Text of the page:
I’ve never been disappointed in anything that Lesley Glaister has written and ‘Little Egypt’ is no exception. Rich, deep, deceptively simple, enthralling and horrific by turns, it is beautifully observed and written – a subtle delight. The two timescales – 1920s and circa 2000 – are handled in such a way as to be totally believable. Two different world’s experienced by one young girl become an old woman. I was going to say bag lady, but she’s not exactly that.
These days social services would almost certainly swoop on Little Egypt and the two youngsters but things were very different in the 1920s so that the situation is entirely credible. As are the plot’s various twists and turns. I was constantly surprised, for the book often appears to be taking you in one direction only to go somewhere else entirely. The writing is so skilful that, although the clues are there I, for one, didn’t see many of them coming, though the tension throughout had me in no doubt that something horrific was going to happen. It just wasn’t what I expected.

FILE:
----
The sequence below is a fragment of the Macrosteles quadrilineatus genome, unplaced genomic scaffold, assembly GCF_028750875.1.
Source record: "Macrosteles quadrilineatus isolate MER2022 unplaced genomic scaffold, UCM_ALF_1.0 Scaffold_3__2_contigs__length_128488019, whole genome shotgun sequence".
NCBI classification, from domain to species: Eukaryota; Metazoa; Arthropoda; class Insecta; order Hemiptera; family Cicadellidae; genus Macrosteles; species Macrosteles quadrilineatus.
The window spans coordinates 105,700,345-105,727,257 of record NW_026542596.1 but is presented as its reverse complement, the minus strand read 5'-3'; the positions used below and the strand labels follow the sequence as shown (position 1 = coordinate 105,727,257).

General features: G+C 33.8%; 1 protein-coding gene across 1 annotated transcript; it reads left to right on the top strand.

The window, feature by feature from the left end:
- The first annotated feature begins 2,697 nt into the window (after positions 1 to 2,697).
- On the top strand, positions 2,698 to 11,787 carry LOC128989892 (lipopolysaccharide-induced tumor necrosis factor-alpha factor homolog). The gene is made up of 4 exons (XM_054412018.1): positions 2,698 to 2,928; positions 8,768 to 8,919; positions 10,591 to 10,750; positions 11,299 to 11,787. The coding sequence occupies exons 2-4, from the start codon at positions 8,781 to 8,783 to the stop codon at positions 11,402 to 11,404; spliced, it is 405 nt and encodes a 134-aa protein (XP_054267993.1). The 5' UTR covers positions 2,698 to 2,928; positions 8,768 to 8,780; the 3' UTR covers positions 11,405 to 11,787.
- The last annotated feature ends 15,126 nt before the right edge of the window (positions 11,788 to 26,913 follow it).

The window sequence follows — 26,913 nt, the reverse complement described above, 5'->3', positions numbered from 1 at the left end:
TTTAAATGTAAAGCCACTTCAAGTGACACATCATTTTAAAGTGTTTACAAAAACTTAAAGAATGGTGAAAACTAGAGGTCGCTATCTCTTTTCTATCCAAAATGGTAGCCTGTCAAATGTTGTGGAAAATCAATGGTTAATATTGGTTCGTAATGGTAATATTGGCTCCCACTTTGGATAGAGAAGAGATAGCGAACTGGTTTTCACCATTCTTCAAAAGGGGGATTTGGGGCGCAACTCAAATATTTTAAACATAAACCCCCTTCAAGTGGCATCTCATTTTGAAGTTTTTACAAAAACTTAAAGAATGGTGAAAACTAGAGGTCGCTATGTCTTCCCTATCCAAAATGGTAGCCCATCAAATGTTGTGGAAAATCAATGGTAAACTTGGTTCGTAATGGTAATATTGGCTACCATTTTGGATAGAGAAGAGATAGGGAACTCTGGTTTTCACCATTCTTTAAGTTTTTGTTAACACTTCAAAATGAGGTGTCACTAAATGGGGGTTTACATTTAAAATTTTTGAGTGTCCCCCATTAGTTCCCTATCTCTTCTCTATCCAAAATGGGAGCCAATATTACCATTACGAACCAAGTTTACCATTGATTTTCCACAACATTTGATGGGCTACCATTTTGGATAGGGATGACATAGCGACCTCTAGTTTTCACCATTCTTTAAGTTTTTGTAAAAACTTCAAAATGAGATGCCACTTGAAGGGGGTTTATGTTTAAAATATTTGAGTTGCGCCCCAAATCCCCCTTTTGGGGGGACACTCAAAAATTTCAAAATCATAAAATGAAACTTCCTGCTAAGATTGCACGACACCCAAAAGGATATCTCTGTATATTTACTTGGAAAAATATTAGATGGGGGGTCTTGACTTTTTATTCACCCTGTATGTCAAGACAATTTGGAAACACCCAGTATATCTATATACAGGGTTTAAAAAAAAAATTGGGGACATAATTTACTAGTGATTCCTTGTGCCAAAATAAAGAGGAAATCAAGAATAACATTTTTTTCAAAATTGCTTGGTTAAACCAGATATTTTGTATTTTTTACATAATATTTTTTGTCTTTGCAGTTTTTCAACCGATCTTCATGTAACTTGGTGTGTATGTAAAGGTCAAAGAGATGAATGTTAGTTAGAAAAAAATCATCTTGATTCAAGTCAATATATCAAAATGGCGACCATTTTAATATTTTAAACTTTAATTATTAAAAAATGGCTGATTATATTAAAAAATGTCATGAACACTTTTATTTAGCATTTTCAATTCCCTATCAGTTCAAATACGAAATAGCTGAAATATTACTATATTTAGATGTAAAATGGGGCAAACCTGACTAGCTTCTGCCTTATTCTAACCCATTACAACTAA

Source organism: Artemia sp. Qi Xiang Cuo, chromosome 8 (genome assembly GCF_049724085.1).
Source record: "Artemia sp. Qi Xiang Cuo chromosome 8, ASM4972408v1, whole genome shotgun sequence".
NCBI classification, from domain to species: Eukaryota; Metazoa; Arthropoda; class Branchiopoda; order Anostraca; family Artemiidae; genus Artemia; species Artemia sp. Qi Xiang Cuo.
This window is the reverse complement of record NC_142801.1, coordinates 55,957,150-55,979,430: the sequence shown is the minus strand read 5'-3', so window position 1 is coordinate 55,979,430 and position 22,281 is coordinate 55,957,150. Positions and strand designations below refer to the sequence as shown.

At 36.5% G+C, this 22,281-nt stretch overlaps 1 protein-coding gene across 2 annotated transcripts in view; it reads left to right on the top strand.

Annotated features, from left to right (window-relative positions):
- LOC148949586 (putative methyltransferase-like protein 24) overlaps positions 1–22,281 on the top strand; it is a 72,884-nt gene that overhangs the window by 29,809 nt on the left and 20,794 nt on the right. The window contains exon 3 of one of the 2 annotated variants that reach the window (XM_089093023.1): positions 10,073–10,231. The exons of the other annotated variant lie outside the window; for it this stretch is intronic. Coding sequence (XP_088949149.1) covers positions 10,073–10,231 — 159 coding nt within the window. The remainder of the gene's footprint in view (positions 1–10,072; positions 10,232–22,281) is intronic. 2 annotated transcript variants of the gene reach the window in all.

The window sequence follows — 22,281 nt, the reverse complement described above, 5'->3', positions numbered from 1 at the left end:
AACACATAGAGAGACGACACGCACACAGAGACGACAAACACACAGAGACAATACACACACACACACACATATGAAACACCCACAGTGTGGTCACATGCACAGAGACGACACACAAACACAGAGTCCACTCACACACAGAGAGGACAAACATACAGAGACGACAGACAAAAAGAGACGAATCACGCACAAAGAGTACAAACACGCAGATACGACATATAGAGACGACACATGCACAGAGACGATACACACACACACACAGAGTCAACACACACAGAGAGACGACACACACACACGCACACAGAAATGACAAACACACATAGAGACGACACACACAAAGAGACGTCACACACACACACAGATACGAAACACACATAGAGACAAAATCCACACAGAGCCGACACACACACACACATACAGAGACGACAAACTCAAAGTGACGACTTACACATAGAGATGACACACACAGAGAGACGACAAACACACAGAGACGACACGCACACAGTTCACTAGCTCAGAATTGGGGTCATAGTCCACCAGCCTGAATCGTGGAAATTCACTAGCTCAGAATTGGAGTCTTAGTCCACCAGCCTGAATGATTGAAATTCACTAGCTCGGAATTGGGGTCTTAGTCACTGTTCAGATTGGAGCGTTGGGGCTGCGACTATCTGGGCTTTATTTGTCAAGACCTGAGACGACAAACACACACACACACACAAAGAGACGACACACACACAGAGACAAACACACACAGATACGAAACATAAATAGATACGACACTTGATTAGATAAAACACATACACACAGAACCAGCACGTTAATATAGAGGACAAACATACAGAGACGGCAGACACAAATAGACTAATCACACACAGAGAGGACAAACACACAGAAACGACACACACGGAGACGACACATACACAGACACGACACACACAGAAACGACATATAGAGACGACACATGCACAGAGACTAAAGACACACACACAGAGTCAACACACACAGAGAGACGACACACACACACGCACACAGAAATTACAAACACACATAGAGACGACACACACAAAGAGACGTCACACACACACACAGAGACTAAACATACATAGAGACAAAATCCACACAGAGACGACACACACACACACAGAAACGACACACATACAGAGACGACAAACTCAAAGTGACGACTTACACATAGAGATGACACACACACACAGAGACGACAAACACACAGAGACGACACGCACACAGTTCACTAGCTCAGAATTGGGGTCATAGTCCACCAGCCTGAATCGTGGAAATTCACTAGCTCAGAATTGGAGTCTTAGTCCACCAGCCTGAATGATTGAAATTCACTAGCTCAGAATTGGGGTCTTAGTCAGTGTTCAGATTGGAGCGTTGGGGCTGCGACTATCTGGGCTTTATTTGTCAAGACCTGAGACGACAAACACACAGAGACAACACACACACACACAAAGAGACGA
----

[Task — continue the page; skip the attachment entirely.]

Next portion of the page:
The book often appears to be taking you in one direction only to go somewhere else entirely.
This is another book where the characters are wonderfully drawn. I sympathised with poor Osi and, to some extent, Victor. However, my heart went out to the responsible and feisty Issy and also to loyal and put upon Mary. I’d have had the selfish, self absorbed parents in court – though their behaviour would not have been considered as reprehensible then as now – and yet their actions and behaviour is entirely in character.
As both readers and writers know, it’s extremely difficult for a writer to sustain tension right to the very end, to finish well and satisfactorily. Here again, by quietly and almost unnoticeably introducing some crucial facts early on – the lawyer, the trust fund, the greed of the corporation that owns the supermarket – Lesley Glaister gets over some possible, potential stumbling blocks. I particularly admire the fact that she has both the skill, and courage, to leave some loose ends, adding even more credibility to a wonderful story.